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There are three Sisters from the Charity of the Incarnate Word here in Chimbote, Peru – Sr. Leonila, Sr. Juanita, and Sr. Sophia. It has been a pleasure spending time and eating meals together this past week. However, we will not be living with the Sisters in the upcoming years; we live in a rented house just a few minutes away.

The outside of our house

The outside of our house.

Our house, the Incarnate Word Missionary House….oh the house! Upon first seeing the house I was abundant with excitement and joy! There is so much beauty and I feel extremely grateful to have a place to live here! By far my favorite part of the house is the outside patio; it has its own small garden area (that needs a bit of work) surrounded by birds singing their songs. This along with the rest of the house has so much potential! The inside is filled with colors, four bedrooms, and a ton of space. However, I will have to admit that it has been a bit hard to live at the house this past week. When Tessa arrived (2 days before us) there was no electricity. When Ada and I arrived on Monday, we had received electricity but there was no water. What does living with no water look like? It means we cannot shower, cook anything on the stove, wash our hands, flush the toilet, have a cup of tea (Tessa’s staple), nor wash any of the dishes which were ALL dirty. I have lived simply before when I stayed at the campos in the Dominican Republic, but I am so unbelievably surprised by how much value there is in simple living. The highlight of my day on Tuesday was the product of a combined effort of innovative thinking; we needed water really badly to clean our sandy, dusty, dirty rooms; thus we took a large bucket and tied a jump rope to two sides of the handle and lowered it into the well, then pushed the bucket down with the end of a broken mop to fill the bucket with water. It was the best day ever just because we had a bucket of water! I have learned the lesson before but once again I needed to rethink how much I take for granted everyday. Yes, it has been hard living without water but I would not change a thing because not having water reminded me to be grateful for these simple things. The honest truth is that we need that constant reminder; I changed many of my ways after living in the Dominican Republic but after this occurrence I will surely change my habits even more.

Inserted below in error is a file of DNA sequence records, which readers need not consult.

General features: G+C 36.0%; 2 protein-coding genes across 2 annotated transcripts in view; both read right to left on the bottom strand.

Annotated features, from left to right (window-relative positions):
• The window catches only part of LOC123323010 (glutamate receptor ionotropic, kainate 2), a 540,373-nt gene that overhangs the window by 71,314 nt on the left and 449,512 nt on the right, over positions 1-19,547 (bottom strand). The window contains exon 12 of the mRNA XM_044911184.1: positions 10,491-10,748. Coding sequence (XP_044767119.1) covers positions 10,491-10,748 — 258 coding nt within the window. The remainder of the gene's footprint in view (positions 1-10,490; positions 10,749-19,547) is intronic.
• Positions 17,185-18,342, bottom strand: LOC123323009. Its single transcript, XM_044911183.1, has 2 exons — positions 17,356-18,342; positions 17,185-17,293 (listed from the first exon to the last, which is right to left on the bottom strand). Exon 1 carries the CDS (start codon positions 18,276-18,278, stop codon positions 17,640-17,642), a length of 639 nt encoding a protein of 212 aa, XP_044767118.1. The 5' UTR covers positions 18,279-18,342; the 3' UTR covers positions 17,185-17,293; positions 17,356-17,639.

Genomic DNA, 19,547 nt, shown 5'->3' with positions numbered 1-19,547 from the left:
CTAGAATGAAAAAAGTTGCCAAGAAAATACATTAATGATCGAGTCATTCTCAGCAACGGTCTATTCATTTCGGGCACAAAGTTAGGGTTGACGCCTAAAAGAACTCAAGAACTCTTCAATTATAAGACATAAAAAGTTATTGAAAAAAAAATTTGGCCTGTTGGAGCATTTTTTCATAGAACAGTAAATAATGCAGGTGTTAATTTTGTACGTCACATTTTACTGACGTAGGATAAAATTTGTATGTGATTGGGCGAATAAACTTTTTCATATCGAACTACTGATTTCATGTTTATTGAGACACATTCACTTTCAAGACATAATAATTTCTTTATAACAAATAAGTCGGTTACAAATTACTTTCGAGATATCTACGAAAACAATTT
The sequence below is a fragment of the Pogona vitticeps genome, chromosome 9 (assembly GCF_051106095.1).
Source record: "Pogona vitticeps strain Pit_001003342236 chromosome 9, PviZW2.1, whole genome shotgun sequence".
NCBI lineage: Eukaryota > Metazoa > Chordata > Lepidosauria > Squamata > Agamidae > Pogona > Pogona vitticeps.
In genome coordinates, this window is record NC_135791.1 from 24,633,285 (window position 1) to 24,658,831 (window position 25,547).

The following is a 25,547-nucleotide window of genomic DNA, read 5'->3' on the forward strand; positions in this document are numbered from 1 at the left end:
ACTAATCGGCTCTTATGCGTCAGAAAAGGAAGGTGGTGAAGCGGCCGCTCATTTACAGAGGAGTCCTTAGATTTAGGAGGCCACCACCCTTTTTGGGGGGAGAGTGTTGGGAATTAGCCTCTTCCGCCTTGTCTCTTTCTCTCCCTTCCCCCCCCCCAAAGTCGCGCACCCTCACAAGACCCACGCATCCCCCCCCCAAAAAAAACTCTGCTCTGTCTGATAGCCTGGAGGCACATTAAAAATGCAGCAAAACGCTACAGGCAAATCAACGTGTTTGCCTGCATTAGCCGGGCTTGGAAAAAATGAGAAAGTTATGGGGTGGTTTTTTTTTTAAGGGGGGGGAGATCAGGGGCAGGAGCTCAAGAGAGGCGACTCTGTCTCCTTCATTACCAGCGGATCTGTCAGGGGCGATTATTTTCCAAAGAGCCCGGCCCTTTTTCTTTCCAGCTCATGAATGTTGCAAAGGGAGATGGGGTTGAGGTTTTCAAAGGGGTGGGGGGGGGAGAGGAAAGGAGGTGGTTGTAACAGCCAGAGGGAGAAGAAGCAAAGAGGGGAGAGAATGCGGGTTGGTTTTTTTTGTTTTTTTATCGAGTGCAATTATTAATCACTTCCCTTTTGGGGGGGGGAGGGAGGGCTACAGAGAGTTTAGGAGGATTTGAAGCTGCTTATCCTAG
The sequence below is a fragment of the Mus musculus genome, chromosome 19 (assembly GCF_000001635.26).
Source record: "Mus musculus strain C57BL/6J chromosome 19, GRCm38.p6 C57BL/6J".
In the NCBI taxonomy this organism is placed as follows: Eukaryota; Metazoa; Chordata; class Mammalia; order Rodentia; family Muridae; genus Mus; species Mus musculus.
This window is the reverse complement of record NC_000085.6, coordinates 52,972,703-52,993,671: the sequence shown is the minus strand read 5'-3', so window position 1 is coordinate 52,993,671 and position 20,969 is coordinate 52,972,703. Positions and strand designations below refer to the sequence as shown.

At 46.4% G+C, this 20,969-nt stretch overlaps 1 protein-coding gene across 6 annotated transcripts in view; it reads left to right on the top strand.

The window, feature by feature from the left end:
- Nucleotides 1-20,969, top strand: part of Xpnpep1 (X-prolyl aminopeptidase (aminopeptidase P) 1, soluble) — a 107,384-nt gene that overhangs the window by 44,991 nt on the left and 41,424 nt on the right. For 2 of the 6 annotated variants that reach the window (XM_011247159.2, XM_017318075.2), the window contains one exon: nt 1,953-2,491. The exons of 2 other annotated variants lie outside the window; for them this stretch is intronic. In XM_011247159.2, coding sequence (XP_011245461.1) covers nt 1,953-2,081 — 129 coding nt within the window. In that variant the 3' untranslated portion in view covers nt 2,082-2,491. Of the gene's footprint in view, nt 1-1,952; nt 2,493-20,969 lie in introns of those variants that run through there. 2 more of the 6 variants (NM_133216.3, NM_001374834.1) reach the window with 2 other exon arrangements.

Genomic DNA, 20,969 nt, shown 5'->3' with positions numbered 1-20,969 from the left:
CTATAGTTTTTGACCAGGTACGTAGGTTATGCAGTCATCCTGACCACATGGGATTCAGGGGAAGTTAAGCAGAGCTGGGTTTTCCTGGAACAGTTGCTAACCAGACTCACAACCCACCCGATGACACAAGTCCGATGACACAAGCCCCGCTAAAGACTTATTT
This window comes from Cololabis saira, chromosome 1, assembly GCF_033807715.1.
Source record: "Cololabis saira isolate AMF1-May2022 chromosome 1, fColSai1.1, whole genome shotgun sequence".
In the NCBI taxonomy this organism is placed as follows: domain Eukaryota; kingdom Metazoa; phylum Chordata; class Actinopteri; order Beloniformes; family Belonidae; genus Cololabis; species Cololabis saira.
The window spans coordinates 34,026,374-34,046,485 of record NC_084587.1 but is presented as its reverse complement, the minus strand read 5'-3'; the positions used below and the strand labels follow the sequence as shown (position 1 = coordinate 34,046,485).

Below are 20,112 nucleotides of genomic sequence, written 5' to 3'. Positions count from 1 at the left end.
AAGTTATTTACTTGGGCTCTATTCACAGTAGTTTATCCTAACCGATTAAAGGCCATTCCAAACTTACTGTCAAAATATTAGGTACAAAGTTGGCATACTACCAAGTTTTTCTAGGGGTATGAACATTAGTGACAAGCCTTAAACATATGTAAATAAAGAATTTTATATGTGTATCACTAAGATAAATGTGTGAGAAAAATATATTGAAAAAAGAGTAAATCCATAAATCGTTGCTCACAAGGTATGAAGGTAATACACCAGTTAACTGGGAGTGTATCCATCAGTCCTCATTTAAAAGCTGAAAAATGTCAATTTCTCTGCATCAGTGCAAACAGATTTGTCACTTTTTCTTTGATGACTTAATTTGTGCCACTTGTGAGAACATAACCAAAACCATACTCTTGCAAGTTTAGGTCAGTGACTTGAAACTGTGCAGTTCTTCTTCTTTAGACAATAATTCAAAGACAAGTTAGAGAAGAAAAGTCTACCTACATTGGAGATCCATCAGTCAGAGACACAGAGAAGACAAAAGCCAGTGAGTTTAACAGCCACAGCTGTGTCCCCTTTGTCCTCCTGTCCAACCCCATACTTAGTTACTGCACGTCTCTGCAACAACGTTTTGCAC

I would like to challenge you, all my dear family and friends, to really contemplate living with one bucket of water a day. What would you use it for? What is essential in your daily living that requires water? What could you give up? How important to you is a hot meal, a shower, cleaning your hands when they’re dirty, flushing the toilet? Which is most important to you?

The reality is that a remarkable amount of people live like that every single day of their lives…

Solidarity

Learning and Understanding

Help Me Have Patience

Along with the water dilemma which is now resolved, we have been putting a lot of energy into cleaning and revamping the house; it needs a whole lot of work done before we can really feel at home. See Chimbote is known to have a bit of a sand/dust problem… it comes into your house from every direction (parts of the roof in the house are permanently open as well) and finds its way into EVERY crevice of EVERY room. Thus, even though the house has been cleaned numerous times before we arrived- we have at least a couple weeks of pure cleaning to accomplish. It is very difficult to feel clean here. In the midst of trying to keep the dirt out, we are repainting the walls since the salt water underneath all of the house tends to come up through the walls and cause the paint to crumble off the bottom two feet of each wall. We are also trying to work on the outside garden because it is the time for planting and the window is closing soon! Thus, we are busy with so many great things in order to get ourselves established in our house before we start any work. After all is done, I will blog with pictures Before and After.